Originally, [Karman] wanted to build a speedometer for his bike. Feature creep makes fools of us all, so after a month of work [Karman] had a GPS-enabled cube that tells him his current latitude and longitude, current time, course, direction and speed.
[Karman]’s GPS cube uses a cheap GPS module, Arduino Mini Pro, a magnificent OLED display, and a LiPo battery salvaged from a first gen iPod nano. Surprisingly, the build is very clean – there are no wires, headers, or random epoxy globs sticking out everywhere. The entire build is just a bit larger than one cubic inch, allowing [Karman] to carry around the power of a GPS device in his pocket.
The code for [Karman]’s GPS cube uses the TinyGPS library for Arduino, that has a few great functions that track the number of satellites visible and report the current time. Now all that’s left to do is fabricate a case for this awesome little project. As always, video demo after the break.
Continue reading “Building A DIY GPS Cube”
[Nabil] sent in an awesome electronic bicycle derailleur. Now, instead of pulling a steel cable with a shifting mechanism, [Nabil] can change gears electronically. As a bonus, the derailleur can be controlled by a small bicycle computer, so he’s always in the right gear.
The new electronic derailleur is controlled by a pair of servos with push buttons in the handle bar. This allows [Nabil] to automatically trim his chain, completely eliminating chain rub.
This electronic shifter is part of [Nabil]’s much large bike computer project. In addition to electronic control of what gear the bike is in, [Nabil] will be adding a GPS, accelerometer, an altimeter and a heart rate monitor and pulse ox meter. That’s an impressive bit of kit, and we cant wait to see the entire project finished. You can pick up the current version of the design over on GitHub and follow all the updates on [Nabil]’s blog.
Backyard parties are going to rock over at [Effin_dead_again’s] house. That’s because he just finished building this outdoor stereo. It carries its own power supply so you can take it on the road with you, and we don’t think you’ll have trouble hearing it with the 240 Watt amplifier hidden inside.
He shared the equipment details in his Reddit conversation. A 12V lawn mower battery sits in the base of the wooden enclosure. One of the commenters mentioned the dangers of hydrogen off-gassing from that power source, but [Effin_dead_again] thought of that and included venting around the lid. The subwoofer is an 8″ Alpine, and speakers are out of a Hyundai car. The head unit has Bluetooth built in for easy connection to your smart phone. It of course has the ability to play CDs and MP3s too, and we’d bet you can tune the radio if there’s an antenna connected.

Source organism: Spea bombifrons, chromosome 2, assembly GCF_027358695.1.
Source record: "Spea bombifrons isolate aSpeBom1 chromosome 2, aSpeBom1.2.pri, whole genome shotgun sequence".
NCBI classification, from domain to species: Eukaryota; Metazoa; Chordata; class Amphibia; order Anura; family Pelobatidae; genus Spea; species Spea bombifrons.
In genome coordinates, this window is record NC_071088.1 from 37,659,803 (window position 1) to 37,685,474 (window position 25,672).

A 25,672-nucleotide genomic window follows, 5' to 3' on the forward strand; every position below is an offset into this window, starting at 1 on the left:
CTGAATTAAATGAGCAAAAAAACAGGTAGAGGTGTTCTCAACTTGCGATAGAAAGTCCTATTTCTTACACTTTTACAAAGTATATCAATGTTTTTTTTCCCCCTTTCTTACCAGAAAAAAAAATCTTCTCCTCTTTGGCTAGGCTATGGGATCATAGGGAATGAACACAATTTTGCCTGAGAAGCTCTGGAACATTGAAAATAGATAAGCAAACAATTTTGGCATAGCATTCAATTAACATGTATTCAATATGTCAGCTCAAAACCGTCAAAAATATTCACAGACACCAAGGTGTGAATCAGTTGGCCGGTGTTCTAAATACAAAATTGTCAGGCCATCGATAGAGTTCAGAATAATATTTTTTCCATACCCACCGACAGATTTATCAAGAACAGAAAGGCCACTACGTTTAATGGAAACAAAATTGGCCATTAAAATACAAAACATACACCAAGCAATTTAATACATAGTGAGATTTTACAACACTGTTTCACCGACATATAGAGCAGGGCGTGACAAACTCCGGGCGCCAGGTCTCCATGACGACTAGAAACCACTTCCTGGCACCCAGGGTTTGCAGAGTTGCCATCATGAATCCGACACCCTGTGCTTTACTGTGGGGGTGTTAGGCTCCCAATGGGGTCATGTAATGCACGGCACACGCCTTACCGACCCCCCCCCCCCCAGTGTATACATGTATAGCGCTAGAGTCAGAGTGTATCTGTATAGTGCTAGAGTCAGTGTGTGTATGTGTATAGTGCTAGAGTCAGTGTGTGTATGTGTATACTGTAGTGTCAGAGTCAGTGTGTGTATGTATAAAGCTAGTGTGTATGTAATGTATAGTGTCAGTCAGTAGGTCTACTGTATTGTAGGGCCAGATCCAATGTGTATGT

Need similar power but a bit more portability? Check out this stereo built into a cooler.
[Eduard Ros] wrote in show off his first attempt at building an autonomous rover (translated). As with many of these projects, he started with the base of a remote control toy truck. This solves so many mechanical issues, like steering, locomotion, and power source.
He just needed a way to control the vehicle. The recent LayerOne badge hacks either did this through the wireless controller protocol or by adding an Arduino directly to the vehicle. [Eduard] chose the latter, and also included obstacle avoidance sensors in the process. We’ve seen quite a few that use these ultrasonic rangefinders. He decided to go a different route by adding two of them rather than scanning by mounting one on a servo motor.
The video after the break shows the vehicle successfully navigating through a tight space. This makes us wonder how much data can be processed from the stationary sensors? We’re not familiar with how wide the horizontal sensitivity is on the devices. If you have some insight, please share you knowledge in the comments section.
Continue reading “Arduino Rover Doubles Up On Obstacle Avoidance”